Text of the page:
Xcel, fellow energy providers propose new transmission line for southern Minnesota

Published on April 10, 2024 by Chris Galford

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Under a collective proposal from Xcel Energy, Dairyland Power Cooperative, Rochester Public Utilities and Southern Minnesota Municipal Power Agency, a new 100 miles of transmission line could stretch across southern Minnesota to aid clean energy delivery and system reliability.

Known as the Mankato-Mississippi River transmission line, this project would help reduce transmission system congestion and manage the regional system as utilities plan for upcoming coal plant retirements. In advance of this, the companies filed a joint certificate of need and route permit application with the Minnesota Public Utilities Commission. Running between Mankato, Minnesota, and the Mississippi River, the line would ultimately connect to the existing transmission system.

Although a collaborative effort, Xcel Energy has taken the lead for permitting and construction efforts, and all four energy providers are collaborating on the portion to be located on the existing CapX2020 line near Pine Island, as well as an associated 161-kilovolt line.

“This project allows us to bring low-cost, renewable wind and solar energy to millions of homes and businesses,” Ryan Long, president of Xcel Energy-Minnesota, North Dakota and South Dakota, said. “It represents an investment of more than $500 million in new energy infrastructure in Minnesota, and it will create good-paying jobs. As we lead the clean energy transition, our energy system is shifting from large, centrally located power plants to more dispersed renewable generation. This new transmission line will help us deliver energy from where it’s generated to where it’s needed.”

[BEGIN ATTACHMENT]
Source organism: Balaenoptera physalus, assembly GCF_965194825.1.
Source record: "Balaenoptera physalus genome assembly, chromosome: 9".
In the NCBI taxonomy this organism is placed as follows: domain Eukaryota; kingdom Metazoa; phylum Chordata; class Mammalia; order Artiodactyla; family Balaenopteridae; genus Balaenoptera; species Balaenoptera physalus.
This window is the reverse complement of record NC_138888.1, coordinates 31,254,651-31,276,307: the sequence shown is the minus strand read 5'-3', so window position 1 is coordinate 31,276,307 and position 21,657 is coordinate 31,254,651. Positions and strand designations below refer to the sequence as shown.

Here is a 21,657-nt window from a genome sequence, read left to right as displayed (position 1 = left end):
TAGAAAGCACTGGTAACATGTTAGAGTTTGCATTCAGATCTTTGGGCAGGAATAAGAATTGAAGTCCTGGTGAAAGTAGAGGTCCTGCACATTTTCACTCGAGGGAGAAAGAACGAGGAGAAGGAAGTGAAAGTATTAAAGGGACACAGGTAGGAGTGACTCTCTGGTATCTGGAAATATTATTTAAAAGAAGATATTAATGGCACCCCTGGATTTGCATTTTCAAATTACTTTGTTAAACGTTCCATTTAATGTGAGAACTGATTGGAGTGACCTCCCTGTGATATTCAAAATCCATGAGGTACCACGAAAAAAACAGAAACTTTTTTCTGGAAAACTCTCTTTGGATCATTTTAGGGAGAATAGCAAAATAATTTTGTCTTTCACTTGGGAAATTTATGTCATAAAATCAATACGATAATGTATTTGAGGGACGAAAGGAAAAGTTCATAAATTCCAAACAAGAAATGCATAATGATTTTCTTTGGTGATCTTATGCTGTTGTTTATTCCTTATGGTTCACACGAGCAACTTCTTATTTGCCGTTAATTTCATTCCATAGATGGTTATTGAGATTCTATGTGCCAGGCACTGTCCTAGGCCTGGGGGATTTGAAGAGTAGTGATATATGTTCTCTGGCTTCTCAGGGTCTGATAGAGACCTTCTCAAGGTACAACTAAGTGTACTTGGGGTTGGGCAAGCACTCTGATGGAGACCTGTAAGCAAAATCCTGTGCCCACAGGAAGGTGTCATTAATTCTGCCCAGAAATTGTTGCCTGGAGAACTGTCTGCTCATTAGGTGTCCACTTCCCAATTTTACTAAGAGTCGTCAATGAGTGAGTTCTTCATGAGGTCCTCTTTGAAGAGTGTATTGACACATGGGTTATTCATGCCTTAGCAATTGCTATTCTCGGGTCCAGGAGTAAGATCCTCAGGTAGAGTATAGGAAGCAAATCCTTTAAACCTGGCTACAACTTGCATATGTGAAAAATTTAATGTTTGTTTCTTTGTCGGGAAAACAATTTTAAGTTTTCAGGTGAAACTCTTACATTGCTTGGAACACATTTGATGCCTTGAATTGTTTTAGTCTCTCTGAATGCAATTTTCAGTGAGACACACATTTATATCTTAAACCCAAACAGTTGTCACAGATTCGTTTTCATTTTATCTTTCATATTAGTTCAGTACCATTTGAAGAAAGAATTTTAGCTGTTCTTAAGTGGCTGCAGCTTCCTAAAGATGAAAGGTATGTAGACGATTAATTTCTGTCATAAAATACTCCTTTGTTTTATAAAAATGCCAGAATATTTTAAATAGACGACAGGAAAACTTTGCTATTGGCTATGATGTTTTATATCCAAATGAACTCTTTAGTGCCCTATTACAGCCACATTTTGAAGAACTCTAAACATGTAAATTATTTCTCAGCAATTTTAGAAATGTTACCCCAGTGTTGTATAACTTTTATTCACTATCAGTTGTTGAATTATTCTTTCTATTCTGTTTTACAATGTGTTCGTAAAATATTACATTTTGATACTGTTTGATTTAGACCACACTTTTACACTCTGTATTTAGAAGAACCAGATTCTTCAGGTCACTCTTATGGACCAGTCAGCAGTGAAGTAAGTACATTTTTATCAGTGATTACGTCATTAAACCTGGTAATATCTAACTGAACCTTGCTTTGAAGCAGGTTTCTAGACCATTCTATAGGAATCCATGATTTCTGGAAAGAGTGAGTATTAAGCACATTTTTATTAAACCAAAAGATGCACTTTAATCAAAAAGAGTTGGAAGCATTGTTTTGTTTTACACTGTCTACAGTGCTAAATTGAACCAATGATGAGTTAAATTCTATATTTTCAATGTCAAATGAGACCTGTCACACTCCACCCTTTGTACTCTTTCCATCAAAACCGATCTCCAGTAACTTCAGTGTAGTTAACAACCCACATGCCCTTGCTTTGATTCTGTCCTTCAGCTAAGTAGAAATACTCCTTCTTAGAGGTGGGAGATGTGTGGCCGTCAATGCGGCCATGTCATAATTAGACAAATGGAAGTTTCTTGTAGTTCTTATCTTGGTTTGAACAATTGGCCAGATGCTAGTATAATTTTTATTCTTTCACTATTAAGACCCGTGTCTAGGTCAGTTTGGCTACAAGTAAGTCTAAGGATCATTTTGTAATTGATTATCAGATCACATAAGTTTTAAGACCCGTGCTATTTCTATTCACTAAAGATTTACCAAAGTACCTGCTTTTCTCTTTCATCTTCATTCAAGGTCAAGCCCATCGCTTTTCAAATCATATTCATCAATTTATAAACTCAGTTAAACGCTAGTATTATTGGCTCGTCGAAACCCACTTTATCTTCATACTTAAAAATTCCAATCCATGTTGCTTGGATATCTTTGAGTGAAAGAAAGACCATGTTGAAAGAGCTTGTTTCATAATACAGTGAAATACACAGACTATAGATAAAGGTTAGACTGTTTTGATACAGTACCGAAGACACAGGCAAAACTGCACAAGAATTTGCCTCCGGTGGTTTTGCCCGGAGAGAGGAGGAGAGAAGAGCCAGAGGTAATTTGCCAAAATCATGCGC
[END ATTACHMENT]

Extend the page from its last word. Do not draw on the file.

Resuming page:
Xcel added that this project should support its plans for fully carbon-free electricity throughout Minnesota by 2040, and bring companies more in line with new state clean energy standards. The project will also be part of a transmission expansion identified by the Midcontinent Independent System Operators (MISO) as a way to improve economic benefits, regional reliability and improved access to low-cost renewable energy – wind and solar, in this case.

The PUC’s review process could take anywhere from 12-18 months, and will include input gathering opportunities for customers, landowners and other stakeholders. Xcel said that, if the plan is approved, it intends to begin construction in late 2026 or early 2027 and finish up by 2030.